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And the rays that they shed o'er the earth is the light

Of His glory, whose throne is above,
That tell us, who dwell in these regions of night,

How great is His goodness and love." “ Then, father, why still press your hand to your brow,

Why still are your cheeks pale with care ?
If all that was gentle be dwelling there now,

Dear mother, I know, must be there."
“ Thou chidest me well,” said the father, with pain,

“Thy wisdom is greater, by far; We may mourn for the lost, but we should not complain,

While we gaze on each beautiful star."

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J. E. Carpenter.

THE CLOUDS.

Sul’-try

Mead'-ows

A-maze'-ment Cab'-bage Joy'-ful-ly Ex-traor'-di-na-ry Cur'-tains

Grat'-i-tude

Pur'-ple En-grav'-ings Beau'-ti-ful Po-ta'-toes

One day John and Mary took a walk with their father. It was a very warm, sultry day, and far up in the sky were many clouds.

“Just look, Papa,” said John, “what big clouds !”

“Oh yes," said Mary, "I wonder what the Lord has made the clouds for?

“ The clouds are very useful,” said the father; “the Lord has made them because He loves us. The clouds are big curtains."

“ Curtains ? ” exclaimed the children astonished. Yes, truly," answered the father; " don't you know what we use curtains for ?" “Oh yes," said Mary; “I know. When the sun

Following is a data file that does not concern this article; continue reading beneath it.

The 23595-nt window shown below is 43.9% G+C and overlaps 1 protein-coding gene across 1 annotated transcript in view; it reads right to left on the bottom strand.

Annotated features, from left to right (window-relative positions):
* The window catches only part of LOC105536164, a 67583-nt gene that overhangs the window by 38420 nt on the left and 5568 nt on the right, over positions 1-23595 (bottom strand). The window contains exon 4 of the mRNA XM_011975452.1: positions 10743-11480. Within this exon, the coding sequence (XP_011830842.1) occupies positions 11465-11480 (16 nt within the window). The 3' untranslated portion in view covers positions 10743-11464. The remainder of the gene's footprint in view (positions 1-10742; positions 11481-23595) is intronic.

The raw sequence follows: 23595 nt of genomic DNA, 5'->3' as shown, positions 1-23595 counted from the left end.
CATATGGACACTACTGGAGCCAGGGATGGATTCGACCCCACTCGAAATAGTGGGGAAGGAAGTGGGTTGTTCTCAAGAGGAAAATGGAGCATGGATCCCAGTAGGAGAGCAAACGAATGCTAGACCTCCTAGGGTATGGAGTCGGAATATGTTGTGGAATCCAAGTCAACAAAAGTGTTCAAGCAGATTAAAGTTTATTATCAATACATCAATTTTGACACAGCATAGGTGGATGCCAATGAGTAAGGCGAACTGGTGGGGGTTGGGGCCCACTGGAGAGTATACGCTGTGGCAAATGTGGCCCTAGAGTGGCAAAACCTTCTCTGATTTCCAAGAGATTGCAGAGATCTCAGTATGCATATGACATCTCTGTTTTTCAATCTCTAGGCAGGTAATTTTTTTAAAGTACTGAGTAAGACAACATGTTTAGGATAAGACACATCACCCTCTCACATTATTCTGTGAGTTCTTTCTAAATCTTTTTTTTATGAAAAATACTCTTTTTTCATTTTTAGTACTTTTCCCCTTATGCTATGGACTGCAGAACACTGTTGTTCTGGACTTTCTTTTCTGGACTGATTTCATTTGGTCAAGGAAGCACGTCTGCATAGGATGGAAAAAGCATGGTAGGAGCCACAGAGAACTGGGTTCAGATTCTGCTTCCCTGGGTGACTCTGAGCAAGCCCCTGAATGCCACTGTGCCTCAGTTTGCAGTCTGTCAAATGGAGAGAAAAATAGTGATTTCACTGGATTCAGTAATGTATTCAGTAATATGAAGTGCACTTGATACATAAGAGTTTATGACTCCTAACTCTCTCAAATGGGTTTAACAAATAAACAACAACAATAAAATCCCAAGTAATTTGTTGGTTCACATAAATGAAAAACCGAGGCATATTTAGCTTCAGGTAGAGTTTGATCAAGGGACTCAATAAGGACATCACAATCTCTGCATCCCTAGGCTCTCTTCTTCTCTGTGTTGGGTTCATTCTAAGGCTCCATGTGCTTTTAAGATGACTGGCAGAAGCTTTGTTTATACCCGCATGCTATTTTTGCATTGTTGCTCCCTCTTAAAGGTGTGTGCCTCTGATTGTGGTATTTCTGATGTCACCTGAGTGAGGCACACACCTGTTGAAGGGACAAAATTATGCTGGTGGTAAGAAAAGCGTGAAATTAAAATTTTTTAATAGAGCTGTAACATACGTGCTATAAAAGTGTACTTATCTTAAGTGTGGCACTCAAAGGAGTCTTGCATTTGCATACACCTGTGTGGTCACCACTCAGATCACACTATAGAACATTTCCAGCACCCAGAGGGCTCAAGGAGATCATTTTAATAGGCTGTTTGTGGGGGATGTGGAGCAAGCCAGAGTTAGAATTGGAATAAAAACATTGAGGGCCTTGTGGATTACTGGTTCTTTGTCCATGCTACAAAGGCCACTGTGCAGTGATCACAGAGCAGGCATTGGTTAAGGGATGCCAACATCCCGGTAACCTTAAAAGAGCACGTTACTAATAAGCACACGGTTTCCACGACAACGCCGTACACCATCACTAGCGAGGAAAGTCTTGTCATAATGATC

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shines too strongly, we pull down the curtains to keep off the heat.”

Quite so," replied the father. “Now, when the sun shines very hot on the fields, the cows in the meadows are sadly annoyed, and the flowers and plants bow their little heads to the ground. Then the Lord spreads out the clouds before the sun, just as you pull down the curtains, and the cows begin to leap and to run about joyfully, and the flowers and plants lift up their heads with gratitude.”

While the father was speaking it began to rain. They went into a farm-house for shelter. The children placed themselves at the window to look at the rain, which was falling in heavy showers. “ That rain, too,” said the father,

comes from the clouds."

“What a pity !” said John, we can't walk now; everything is wet.”

“ True," answered the father; “still it is very useful. The Lord has made the clouds to give rain; they are big watering-pots."

Watering-pots ?" said Mary with amazement. “Yes, my dear,” said the father. “ What does our gardener use his watering-pot for ? ” “To wet the ground,” said John, quickly.

Yes,” continned Mary, "for if the ground is too dry the flowers will not grow.”

“ Just so," said the father ; “but when the big meadows and fields are too dry, who is the Great Gardener who is able to water them? And when the farmer's land is so dry, that the potatoes, and the cabbage, and the wheat won't grow, who is to wet all that ?"

“ Oh! I see! I see!” exclaimed John. “ Then the Lord takes those big clouds and presses rain out of them."

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“He does," said the father. • The clouds are big watering-pots with which the Lord wets this beautiful earth of ours, just as the gardener wets our garden.”

The rain was soon over, and the father again went out with his children.

“How rice it is !” they said, as they inhaled the cool, fresh air.

Ay,” said the father, " the Lord has done it with his big watering-pots. Now, look at the clouds ! ”

The children looked up and clapped their hands. “Oh!” they cried, “how beautiful!”